Pigs Seen Flying Across Lebanese Border

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And in other news, the United Nations sides with Israel. The more I read about this cross-border skirmish between the Israeli and Lebanese armies, the more it seems like a set-up. The Lebanese sniper who killed an IDF colonel was firing from 80 meters away; this was no mistake. The colonel, whose epaulets would be seen clear as day in the sniper scope, was targeted intentionally. And why were there so many journalists in the area, an otherwise quiet and distant stretch of border, far from Beirut? What I can't figure out yet is the why of this.

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Jeffrey Goldberg is a national correspondent for The Atlantic and a recipient of the National Magazine Award for Reporting. Author of the book Prisoners: A Story of Friendship and Terror, Goldberg also writes the magazine's advice column. More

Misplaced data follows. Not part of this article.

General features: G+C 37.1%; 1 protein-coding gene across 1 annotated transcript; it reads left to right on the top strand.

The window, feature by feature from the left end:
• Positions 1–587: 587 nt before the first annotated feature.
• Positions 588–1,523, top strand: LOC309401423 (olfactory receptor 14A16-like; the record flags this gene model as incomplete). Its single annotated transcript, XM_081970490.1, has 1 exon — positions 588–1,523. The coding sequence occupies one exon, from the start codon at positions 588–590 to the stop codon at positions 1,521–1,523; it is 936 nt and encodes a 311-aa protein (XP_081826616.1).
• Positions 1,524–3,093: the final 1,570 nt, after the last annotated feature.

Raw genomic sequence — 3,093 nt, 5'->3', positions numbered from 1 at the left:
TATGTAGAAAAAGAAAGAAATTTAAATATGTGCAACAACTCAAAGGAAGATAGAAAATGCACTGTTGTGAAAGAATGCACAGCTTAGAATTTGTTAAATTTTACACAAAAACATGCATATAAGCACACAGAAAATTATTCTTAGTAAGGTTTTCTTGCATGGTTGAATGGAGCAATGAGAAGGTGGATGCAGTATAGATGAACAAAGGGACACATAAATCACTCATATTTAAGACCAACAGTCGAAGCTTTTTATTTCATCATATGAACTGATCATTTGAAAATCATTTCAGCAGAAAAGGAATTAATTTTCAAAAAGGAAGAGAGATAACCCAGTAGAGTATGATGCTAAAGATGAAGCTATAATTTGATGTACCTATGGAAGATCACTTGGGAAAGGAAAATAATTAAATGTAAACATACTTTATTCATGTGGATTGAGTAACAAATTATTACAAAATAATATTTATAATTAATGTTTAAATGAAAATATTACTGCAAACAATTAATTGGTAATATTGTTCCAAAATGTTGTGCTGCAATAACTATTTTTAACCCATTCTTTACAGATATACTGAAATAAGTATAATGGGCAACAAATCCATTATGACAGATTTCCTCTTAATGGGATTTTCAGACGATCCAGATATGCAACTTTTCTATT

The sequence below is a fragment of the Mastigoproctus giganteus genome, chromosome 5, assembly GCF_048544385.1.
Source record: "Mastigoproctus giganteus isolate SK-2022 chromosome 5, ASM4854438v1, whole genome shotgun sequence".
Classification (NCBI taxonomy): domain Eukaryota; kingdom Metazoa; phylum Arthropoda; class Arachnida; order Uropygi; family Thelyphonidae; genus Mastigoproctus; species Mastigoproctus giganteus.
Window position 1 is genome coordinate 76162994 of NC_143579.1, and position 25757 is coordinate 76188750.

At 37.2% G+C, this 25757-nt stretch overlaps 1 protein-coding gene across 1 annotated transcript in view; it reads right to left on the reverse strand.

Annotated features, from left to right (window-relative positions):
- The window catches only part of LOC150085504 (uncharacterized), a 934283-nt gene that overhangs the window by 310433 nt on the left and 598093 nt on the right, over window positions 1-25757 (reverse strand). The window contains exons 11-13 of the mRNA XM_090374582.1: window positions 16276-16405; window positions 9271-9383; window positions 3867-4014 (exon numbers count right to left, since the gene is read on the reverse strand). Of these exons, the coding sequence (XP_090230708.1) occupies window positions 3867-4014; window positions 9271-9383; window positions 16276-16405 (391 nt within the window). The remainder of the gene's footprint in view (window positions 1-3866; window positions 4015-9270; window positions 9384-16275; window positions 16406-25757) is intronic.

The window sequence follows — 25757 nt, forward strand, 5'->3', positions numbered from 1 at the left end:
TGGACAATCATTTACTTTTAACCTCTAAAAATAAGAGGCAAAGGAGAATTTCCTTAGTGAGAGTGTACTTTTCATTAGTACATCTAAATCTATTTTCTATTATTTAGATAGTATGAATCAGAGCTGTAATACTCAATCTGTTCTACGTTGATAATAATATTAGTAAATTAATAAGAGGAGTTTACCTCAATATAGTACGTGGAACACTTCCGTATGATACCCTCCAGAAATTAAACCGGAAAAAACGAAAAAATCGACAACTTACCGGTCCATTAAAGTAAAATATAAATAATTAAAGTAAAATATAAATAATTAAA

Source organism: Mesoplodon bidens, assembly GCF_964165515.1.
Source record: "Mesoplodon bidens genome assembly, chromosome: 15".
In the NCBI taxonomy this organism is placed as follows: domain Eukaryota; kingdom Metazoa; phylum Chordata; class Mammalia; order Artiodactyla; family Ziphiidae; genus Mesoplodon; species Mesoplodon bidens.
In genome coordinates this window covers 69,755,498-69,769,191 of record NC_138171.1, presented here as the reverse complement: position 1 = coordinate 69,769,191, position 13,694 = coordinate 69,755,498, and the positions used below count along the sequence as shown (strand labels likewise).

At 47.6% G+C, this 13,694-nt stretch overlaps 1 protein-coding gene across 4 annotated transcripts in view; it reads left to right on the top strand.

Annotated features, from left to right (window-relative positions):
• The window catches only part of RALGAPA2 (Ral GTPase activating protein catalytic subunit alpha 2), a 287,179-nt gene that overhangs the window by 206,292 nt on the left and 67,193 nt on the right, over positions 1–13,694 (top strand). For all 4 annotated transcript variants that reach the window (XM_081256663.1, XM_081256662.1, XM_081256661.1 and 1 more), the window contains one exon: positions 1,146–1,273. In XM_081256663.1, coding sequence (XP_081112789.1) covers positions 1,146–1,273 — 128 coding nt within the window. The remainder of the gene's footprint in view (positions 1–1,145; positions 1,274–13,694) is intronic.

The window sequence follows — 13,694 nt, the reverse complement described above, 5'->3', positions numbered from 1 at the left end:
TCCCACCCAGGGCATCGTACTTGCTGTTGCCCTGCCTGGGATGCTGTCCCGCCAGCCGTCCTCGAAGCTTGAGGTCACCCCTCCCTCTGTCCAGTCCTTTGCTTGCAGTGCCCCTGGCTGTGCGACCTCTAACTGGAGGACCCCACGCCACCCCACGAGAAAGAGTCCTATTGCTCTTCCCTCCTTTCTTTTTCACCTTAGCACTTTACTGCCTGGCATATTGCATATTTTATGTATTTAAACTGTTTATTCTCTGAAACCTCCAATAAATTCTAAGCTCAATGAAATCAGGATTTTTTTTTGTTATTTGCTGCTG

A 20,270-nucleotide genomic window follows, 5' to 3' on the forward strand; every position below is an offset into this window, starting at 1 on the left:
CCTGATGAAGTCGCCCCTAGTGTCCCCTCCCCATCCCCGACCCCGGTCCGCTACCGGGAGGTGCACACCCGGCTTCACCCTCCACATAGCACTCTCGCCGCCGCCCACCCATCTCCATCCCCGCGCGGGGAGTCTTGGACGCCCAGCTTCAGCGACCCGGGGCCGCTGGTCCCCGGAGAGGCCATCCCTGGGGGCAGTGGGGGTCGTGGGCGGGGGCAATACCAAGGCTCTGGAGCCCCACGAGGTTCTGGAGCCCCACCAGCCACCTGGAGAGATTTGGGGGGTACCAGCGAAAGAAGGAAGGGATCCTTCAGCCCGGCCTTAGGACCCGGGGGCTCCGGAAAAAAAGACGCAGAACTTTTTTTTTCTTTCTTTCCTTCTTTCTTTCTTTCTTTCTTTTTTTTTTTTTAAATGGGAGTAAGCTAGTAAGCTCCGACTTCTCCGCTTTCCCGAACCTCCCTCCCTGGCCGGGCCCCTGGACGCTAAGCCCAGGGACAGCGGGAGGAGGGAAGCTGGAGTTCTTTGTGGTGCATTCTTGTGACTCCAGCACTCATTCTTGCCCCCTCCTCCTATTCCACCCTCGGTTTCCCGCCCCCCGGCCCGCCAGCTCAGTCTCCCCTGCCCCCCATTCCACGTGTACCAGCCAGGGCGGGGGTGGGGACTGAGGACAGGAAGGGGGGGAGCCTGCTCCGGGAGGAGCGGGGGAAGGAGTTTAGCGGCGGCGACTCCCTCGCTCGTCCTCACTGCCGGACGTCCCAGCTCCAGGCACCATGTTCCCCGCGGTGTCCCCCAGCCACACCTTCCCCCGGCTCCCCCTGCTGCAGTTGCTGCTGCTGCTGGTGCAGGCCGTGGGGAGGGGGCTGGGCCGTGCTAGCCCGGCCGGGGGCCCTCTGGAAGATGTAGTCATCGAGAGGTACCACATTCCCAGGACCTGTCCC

Before joining The Atlantic in 2007, Goldberg was a Middle East correspondent, and the Washington correspondent, for The New Yorker. Previously, he served as a correspondent for The New York Times Magazine and New York magazine. He has also written for the Jewish Daily Forward, and was a columnist for The Jerusalem Post.

His book Prisoners was hailed as one of the best books of 2006 by the Los Angeles Times, The New York Times, The Washington Post, Slate, The Progressive, Washingtonian magazine, and Playboy. Goldberg rthe recipient of the 2003 National Magazine Award for Reporting for his coverage of Islamic terrorism. He is also the winner of the International Consortium of Investigative Journalists prize for best international investigative journalist; the Overseas Press Club award for best human-rights reporting; and the Abraham Cahan Prize in Journalism. He is also the recipient of 2005's Anti-Defamation League Daniel Pearl Prize.

In 2001, Goldberg was appointed the Syrkin Fellow in Letters of the Jerusalem Foundation, and in 2002 he became a public-policy scholar at the Woodrow Wilson International Center for Scholars in Washington, D.C.

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